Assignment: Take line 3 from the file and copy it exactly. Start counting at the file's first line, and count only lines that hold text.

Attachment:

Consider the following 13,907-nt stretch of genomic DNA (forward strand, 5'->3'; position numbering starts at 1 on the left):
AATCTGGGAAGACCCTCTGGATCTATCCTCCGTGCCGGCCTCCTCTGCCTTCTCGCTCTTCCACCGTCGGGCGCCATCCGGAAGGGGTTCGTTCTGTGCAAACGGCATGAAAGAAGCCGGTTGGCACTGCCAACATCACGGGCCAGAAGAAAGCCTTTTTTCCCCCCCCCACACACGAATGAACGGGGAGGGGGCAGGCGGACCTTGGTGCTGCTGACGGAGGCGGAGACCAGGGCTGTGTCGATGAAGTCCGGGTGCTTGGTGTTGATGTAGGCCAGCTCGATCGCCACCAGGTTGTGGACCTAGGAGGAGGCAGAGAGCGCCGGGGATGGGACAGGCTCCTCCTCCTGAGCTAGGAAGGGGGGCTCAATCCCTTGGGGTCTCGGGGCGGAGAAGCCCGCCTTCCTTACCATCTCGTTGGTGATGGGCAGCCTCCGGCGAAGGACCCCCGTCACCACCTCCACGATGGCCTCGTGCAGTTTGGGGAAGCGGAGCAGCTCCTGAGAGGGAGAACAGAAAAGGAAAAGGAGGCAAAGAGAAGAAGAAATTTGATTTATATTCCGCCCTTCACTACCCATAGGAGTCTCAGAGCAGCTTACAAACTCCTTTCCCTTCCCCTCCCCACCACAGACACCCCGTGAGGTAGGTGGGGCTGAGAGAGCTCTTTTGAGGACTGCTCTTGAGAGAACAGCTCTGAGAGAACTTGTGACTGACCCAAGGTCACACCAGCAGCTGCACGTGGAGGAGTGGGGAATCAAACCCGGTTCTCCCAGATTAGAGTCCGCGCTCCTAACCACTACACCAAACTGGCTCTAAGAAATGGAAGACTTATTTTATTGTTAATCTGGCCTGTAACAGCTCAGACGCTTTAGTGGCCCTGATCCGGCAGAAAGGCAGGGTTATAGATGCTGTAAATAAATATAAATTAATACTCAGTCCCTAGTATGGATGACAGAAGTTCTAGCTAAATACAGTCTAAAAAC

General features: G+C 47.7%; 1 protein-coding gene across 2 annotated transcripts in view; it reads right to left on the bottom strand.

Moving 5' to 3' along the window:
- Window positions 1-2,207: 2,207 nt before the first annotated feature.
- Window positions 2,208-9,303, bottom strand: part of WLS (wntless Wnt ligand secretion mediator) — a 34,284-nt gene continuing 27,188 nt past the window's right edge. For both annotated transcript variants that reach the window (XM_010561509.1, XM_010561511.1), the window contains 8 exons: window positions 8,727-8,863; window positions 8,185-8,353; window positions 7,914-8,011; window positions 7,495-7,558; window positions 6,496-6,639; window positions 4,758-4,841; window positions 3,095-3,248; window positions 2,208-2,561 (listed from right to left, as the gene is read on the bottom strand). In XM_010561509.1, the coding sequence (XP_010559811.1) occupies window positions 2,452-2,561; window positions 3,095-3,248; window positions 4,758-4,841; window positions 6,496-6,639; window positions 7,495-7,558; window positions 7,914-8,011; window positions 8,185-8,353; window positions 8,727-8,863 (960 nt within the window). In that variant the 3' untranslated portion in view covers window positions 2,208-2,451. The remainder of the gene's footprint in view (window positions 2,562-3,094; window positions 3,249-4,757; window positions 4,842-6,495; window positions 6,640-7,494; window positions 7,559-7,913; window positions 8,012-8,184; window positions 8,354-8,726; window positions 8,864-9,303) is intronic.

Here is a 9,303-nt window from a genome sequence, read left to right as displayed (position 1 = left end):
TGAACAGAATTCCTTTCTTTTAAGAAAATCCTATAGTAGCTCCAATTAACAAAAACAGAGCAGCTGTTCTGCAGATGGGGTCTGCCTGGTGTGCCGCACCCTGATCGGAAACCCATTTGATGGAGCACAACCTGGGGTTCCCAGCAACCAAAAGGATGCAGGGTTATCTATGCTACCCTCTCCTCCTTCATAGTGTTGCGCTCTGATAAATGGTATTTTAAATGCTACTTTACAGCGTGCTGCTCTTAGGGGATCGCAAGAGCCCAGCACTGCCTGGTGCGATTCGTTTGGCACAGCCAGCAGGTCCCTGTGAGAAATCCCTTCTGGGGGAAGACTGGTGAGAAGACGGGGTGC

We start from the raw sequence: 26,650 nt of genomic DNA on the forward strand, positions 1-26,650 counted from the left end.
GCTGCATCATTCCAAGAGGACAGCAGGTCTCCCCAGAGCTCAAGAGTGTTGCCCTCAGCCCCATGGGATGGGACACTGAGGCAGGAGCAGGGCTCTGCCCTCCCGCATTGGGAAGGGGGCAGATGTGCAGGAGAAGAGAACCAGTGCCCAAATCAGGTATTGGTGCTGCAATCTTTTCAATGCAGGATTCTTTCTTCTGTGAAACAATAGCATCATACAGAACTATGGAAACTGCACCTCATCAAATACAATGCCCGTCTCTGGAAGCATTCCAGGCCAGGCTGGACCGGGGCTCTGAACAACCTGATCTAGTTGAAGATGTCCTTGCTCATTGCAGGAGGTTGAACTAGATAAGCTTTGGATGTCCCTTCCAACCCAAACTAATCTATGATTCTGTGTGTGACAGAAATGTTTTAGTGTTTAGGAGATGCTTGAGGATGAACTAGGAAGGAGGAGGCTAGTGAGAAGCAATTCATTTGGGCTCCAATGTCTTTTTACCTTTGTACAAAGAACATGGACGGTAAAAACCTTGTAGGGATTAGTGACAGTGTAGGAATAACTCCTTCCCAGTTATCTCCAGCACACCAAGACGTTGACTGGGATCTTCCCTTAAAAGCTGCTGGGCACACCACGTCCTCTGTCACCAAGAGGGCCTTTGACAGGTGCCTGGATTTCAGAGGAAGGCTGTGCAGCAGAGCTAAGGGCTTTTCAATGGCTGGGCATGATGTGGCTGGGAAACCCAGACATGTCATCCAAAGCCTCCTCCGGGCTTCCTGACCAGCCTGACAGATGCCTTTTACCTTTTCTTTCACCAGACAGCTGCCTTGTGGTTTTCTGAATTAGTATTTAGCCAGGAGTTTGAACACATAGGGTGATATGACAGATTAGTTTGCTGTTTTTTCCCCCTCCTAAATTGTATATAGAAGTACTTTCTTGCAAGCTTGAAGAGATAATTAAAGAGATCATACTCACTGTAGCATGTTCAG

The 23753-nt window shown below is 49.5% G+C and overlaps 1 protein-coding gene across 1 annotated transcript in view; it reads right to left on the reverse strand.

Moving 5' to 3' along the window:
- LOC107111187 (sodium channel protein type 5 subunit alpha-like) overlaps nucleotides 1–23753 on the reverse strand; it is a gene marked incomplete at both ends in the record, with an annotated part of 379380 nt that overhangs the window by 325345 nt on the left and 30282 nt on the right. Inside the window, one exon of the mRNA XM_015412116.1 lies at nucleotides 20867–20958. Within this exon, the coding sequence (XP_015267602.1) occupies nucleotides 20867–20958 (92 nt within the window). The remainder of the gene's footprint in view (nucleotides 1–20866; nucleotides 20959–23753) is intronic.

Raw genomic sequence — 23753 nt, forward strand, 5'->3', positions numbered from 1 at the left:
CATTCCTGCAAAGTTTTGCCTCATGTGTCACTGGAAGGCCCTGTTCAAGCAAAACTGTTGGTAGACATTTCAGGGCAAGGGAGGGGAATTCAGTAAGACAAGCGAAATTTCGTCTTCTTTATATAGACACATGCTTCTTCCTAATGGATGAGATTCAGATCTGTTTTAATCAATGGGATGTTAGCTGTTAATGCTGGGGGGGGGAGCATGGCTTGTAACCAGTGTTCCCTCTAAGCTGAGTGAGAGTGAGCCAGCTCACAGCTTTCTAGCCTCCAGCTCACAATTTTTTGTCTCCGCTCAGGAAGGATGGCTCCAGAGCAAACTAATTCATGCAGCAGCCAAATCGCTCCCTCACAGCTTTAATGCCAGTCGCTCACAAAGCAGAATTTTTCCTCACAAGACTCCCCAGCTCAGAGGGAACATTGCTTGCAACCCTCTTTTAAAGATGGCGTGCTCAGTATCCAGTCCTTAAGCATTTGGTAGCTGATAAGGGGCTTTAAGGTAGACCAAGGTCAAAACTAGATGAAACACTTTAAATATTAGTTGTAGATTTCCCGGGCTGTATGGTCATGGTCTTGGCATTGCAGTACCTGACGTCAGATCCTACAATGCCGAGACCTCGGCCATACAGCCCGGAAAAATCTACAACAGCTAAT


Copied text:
General features: G+C 47.7%; 1 protein-coding gene across 2 annotated transcripts in view; it reads right to left on the bottom strand.